Edith Karlson (1983) is a sculptor, and the main protagonists in her work are people and animals. Dogs, bears, lions, birds and other animals appear allegorically or symbolically. The figures refer to fears, which arise from working as an artist, but also from functioning in the society. Generally, she presents her work as an installation, involving the whole exhibition space.
The first exhibitions by Karlson, “Circus” (2009) and “Dog Show” (2011), observed animals in performances and their working conditions. Although, the focus of the exhibitions were animal figures, they were referencing to human-existential topics and the relationship between people and animals. The exhibition series “Drama is in your head I-III” (2012-2013) reflected on people’s (and the artist’s) personal doubts about their surroundings. This series can be seen as the artist’s method to deal with conflicts in everyday life and potential dramatic scenarios. For example, “Drama is in your head II” (2013) presented a plaster cast army of child-size ghosts, which simultaneously referred to fears from childhood but also to the anxiety of adulthood, encompassing a moment after Karlson’s 30th birthday.
The fear of death and the overcoming of it was addressed with the exhibition “Drama is in your head: don’t look down” (2014). It was composed of bird sculptures displayed on the gallery’s walls and floor (the moulds were taken from dead birds), video in which the artist tries to free a swallowed bird from the throat of a sparrowhawk, and massive styrofoam blocs. Related to the previous exhibitions, but technically exceptional work in Karlson’s ouvre is “Interspace” (2015), a hand-plastered room derived from the spatial conditions of the Contemporary Art Museum of Estonia and commissioned for the Köler Prize exhibition.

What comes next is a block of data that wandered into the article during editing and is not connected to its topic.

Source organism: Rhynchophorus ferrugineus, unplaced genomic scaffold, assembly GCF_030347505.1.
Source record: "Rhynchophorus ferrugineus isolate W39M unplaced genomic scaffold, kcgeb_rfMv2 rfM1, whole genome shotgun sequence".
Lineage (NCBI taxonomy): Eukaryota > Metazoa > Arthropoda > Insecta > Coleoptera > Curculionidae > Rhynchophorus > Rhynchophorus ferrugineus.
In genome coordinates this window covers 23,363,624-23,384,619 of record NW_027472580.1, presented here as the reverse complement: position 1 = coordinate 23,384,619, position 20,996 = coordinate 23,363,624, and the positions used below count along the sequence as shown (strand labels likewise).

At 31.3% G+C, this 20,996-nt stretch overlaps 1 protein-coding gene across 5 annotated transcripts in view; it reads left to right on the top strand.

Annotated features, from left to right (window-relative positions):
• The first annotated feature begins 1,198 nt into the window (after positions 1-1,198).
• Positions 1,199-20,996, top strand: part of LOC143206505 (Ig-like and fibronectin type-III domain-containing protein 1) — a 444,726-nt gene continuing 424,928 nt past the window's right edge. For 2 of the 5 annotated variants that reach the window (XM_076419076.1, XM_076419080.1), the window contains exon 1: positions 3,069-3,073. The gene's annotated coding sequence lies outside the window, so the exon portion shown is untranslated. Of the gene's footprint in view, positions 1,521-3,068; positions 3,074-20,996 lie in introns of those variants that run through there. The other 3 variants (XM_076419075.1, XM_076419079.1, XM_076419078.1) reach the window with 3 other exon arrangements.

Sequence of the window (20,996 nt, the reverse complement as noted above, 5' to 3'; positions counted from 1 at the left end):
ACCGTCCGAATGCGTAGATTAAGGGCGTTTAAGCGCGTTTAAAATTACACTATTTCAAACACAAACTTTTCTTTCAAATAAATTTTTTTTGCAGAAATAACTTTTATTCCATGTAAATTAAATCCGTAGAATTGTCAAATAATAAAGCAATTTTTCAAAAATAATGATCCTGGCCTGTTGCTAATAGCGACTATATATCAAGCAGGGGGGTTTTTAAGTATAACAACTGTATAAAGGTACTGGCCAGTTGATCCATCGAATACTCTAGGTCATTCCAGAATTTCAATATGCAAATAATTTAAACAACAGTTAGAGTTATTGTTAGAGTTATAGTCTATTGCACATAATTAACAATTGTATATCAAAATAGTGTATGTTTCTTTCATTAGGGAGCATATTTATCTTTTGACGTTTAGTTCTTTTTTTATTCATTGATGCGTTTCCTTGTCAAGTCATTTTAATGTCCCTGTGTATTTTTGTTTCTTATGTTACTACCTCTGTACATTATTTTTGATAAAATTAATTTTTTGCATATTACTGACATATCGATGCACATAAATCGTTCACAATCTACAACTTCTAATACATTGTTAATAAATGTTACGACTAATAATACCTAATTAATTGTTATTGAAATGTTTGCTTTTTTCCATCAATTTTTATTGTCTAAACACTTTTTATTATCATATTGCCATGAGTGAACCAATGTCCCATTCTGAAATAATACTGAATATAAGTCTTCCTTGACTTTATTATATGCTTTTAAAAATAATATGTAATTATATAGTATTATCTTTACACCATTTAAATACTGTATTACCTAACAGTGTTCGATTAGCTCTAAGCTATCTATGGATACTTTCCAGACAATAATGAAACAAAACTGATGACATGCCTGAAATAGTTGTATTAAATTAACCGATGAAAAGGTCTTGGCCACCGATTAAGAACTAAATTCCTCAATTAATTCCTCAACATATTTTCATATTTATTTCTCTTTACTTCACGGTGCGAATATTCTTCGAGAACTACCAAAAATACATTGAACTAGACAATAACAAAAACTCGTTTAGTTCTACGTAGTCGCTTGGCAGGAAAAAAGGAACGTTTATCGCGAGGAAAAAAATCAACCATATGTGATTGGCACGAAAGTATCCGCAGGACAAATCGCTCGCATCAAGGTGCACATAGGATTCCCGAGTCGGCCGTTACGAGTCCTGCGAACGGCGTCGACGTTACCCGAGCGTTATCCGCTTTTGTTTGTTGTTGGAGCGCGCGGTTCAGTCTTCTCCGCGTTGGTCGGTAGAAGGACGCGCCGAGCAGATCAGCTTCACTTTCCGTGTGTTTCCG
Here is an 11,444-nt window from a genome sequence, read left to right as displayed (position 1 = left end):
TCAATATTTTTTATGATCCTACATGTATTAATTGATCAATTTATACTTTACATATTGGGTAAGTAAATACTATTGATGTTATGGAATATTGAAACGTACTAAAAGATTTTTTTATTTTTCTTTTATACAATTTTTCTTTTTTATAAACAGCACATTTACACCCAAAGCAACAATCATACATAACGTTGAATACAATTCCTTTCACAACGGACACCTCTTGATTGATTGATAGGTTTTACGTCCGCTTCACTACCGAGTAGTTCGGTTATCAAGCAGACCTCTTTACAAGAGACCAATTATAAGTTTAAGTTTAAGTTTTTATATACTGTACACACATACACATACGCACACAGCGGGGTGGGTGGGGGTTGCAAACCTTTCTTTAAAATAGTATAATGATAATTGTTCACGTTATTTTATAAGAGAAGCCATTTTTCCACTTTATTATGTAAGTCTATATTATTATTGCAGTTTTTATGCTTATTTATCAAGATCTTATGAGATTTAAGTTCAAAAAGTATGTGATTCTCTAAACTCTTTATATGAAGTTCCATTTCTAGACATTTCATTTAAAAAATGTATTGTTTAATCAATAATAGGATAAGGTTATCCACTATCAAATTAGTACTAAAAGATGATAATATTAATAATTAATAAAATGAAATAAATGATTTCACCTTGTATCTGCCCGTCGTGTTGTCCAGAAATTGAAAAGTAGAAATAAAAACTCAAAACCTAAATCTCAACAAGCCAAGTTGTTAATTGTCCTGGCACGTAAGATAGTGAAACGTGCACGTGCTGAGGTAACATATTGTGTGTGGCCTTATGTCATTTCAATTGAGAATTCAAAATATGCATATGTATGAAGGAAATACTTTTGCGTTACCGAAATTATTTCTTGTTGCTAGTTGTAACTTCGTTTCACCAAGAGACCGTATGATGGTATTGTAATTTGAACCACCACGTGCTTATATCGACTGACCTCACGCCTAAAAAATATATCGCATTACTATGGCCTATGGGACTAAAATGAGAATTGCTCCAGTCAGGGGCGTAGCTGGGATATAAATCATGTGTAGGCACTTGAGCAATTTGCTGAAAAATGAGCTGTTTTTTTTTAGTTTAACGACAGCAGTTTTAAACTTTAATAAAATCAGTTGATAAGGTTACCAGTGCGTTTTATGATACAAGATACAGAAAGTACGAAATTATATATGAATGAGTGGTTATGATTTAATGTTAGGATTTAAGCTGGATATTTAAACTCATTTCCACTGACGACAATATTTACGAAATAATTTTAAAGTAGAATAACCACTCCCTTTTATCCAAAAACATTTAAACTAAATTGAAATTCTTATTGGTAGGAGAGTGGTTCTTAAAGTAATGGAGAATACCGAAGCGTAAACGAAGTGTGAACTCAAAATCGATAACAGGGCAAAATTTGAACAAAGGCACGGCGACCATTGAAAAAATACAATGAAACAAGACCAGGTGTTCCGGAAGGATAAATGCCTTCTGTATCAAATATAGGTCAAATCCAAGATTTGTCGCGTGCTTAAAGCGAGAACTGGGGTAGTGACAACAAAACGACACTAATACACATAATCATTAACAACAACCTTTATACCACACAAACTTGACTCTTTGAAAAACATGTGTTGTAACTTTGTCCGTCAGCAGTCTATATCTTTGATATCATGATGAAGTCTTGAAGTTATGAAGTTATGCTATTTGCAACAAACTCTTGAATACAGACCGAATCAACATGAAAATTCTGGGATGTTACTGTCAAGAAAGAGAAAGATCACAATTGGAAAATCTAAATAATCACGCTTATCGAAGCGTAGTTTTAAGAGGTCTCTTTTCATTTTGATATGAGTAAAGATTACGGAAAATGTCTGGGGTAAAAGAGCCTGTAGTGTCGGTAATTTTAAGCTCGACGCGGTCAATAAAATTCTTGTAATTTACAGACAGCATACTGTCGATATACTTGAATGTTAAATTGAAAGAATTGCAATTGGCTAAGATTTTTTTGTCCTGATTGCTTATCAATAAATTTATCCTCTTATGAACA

Karlson, known for her animal figures, returns to animalistic representations, creating an installation of more than 100 animal figures and rabbit pellets “Vox Populi” (2016), in which the artist mixes different material, organic, solid and liquid. With this exhibition, Karlson moves from voluminous forms to fastidious miniatures and ceramics. “Vox Populi” references the infinite cycle of eating and being eaten by using rabbit droppings as conveying material.
Karlson has collaborated with ceramicist Kris Lemsalu and sculptor Jass Kaselaan in several projects. With the latter at “Hudnoi” (2017) she exhibited a porcelain chandelier made of moulds from her own body and a silicone tapestry of merging breasts and faces, reflecting on the recent experience of becoming a mother.
Edith Karlson has studied installation and sculpture at the Estonian Academy of Arts (BA, 2006; MA, 2008). She has been awarded with EAA Young Artist’s Prize (2006) and Köler Prize People’s Choice Award (2015). Edith Karlson is among the recipients of the national artists’ salary between 2018-2020 and 2022-2024.